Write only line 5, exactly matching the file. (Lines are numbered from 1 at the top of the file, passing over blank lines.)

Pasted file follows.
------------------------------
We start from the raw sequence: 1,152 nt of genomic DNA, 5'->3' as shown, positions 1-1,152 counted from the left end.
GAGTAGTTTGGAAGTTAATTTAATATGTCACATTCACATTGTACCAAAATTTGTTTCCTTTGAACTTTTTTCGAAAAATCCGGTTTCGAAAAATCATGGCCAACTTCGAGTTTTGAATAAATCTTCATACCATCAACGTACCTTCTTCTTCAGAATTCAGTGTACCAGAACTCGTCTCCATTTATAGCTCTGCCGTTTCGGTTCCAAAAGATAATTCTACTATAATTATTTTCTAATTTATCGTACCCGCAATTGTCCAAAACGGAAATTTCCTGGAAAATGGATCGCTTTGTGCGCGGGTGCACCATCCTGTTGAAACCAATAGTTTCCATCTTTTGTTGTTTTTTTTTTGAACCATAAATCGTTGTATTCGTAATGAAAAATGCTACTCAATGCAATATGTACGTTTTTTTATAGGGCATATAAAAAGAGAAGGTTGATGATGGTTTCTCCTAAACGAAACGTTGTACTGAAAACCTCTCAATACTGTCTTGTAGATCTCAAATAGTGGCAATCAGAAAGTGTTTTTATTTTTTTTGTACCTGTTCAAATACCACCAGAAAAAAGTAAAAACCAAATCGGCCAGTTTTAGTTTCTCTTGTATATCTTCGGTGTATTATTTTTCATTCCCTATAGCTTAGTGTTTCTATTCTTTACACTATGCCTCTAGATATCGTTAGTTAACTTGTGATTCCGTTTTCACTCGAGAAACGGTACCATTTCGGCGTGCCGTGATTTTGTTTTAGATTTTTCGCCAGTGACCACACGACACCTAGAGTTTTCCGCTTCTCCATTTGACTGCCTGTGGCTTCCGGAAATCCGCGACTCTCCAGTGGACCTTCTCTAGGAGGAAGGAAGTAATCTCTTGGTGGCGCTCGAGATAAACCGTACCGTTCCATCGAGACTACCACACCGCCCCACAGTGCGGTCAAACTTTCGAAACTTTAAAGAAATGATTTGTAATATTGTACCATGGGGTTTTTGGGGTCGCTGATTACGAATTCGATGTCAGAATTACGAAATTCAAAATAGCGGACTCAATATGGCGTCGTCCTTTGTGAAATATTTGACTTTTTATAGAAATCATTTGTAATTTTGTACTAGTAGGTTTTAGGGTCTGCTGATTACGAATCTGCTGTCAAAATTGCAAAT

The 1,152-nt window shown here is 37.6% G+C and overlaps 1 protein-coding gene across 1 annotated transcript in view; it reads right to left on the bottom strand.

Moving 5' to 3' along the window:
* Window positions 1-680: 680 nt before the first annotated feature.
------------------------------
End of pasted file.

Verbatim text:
* Window positions 1-680: 680 nt before the first annotated feature.